I recently finished the first season of a new series on Amazon Prime called “Them”, which in a nutshell is about a black family (The Emory’s) moving into a predominantly white neighborhood in Compton, California in the early 1950’s, just after housing segregation laws were removed there. While the show itself has an otherworldly side to it, much of it is actually grounded in the terrible racism that black people have faced in this country, especially when desegregation began.
To be perfectly honest, there are times I feel very ashamed to be white because of all the awful racist things people of the same color as I have done to blacks throughout our history, something I saw depicted quite well in “Them”. The racism in the series that the Emory’s faced in North Carolina before their move to California was one of the most egregious examples of it I’ve ever seen portrayed on television. What the Emory’s endured both there and in California are ones that countless blacks have experienced throughout our country’s history. Actions that included an entire high school classroom acting like monkey’s and apes while taunting 15-year-old Ruby Lee Emory (Shahadi Wright Joseph) and her getting blamed for it by the teacher. Actions like her father Henry (Ashely Thomas) getting passed over projects he was totally qualified for at his engineering job, not getting invited to company functions, and verbally being bashed repeatedly by his boss. And actions from their neighbors that included a sit-in in front of their home for an entire day with tables and loud music, effigies in nooses placed all around their porch and front yard, racist words burned into their grass, and physical attacks as well.
Sitting through this heart-wrenching series was difficult for me and left me pondering the very same thought I’ve had for many years, that being why so many white people throughout history have been so afraid of those of different races then them. Ironically, some of my best memories in life have been with my best friend Cedric who is black, and whose color has never been the focus or even a forethought in my friendship with him…EVER. In fact, I’ve had many other friends over the years of many different skin colors as well, each of which I’ve been thankful for enriching my life, which is why I found “Them” so sad, as I watched one white person after another never even give any of the Emory’s a chance, solely because of their skin color.
While “Them” depicts much of this racism back in the early 1950’s, it’s regrettably very much still present in our society today, and all it takes to see that is tuning into the daily news. Frankly, it’s sickened me and I’ve felt helpless to do anything about it, other than to continue being who I am, which is someone who loves and accepts everyone unconditionally, regardless of their skin color, or anything else really. I give credit to my Dad for helping me to become this way, as he loved everyone no matter what. My mom, on the other hand, not so much, as I occasionally would hear a number of racist statements come from her mouth from time to time.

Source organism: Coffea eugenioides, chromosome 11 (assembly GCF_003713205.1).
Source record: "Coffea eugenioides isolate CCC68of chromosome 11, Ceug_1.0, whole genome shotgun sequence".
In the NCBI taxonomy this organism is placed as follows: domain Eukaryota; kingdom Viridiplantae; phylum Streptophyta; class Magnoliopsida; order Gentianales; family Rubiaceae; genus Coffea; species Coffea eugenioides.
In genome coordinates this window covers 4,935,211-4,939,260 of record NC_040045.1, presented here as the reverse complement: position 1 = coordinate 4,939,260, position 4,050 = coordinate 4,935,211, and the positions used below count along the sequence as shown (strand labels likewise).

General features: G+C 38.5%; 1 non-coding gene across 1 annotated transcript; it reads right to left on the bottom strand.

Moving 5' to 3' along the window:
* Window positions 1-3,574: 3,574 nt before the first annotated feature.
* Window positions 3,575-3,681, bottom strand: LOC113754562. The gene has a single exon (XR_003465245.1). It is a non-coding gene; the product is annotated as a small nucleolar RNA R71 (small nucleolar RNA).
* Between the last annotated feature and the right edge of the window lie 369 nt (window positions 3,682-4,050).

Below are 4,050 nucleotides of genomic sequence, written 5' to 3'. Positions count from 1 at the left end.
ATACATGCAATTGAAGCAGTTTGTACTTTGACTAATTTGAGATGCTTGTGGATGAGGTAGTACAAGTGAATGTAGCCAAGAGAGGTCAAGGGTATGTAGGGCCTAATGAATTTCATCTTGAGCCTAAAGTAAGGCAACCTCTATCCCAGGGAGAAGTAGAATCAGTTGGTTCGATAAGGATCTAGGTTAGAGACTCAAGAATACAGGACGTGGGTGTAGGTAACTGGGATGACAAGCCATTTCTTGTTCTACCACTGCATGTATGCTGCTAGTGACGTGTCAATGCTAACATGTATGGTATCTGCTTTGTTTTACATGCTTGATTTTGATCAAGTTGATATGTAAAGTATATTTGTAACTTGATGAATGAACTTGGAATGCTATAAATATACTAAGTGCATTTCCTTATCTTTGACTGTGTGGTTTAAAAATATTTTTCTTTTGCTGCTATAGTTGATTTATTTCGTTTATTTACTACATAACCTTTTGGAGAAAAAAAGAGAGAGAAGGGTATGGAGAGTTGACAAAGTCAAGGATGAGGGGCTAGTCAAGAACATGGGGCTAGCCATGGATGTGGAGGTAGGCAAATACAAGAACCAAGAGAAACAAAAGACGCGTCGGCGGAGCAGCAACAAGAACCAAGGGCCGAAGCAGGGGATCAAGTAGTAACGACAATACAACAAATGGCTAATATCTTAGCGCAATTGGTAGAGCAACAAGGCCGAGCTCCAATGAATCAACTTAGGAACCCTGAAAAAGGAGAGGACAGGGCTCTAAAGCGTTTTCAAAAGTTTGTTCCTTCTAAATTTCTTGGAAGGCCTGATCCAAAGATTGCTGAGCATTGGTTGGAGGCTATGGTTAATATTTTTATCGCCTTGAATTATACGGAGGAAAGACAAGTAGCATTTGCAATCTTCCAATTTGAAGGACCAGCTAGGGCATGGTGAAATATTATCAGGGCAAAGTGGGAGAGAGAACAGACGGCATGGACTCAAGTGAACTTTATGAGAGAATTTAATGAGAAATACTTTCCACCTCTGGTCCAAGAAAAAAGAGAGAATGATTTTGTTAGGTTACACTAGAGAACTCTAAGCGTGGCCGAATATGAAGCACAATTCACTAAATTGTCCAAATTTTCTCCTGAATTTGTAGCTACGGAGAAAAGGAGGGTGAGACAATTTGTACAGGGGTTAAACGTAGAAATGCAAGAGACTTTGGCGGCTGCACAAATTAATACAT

Living here in the Midwest of Northern Ohio, I’ve come to see racism more than I ever did when I lived in the Boston and Washington D.C. areas. Hearing people regularly use the “N” word here has disgusted me, and I’ve frequently had to ask people to not say that around me. All of it has led me to believe that racism is a sickness in itself and lies within the insecurity of the racist individual themselves. Deep down I think it’s one’s own inferiority complex in the world that ultimately leads them to try to dominate and control another, often in racist ways, just to feel better about themselves.
I saw much of this during my college years, especially when I dated interracially and where most of my friends were black. I’d frequently be on the receiving end of racist comments then where people of my own race called me a “wigger” and regularly told me I should stick to my own kind. I abhor behaviors like this and want nothing to do with any individual who feels their skin color makes them superior over another or entitles them to anything.
Nevertheless, racism, on many levels, is still very much present in our society today. Many turn their cheek to it, hoping to ignore its ugly presence, but it’s there and it’s never going to go away through policy changes, laws, or punishments. It’s only going to change when each of us go within and fully change ourselves, by learning to love each other for our differences, and not just for our similarities. “Them” was a great reminder of this and I’m at least thankful for having a father who once helped me to see that whether one’s black, white, yellow, or any other skin color, we’re all equal in God’s eyes and as much as God loves each us of unconditionally, so should I with everyone else too.
Peace, love, light, and joy,
Andrew Arthur Dawson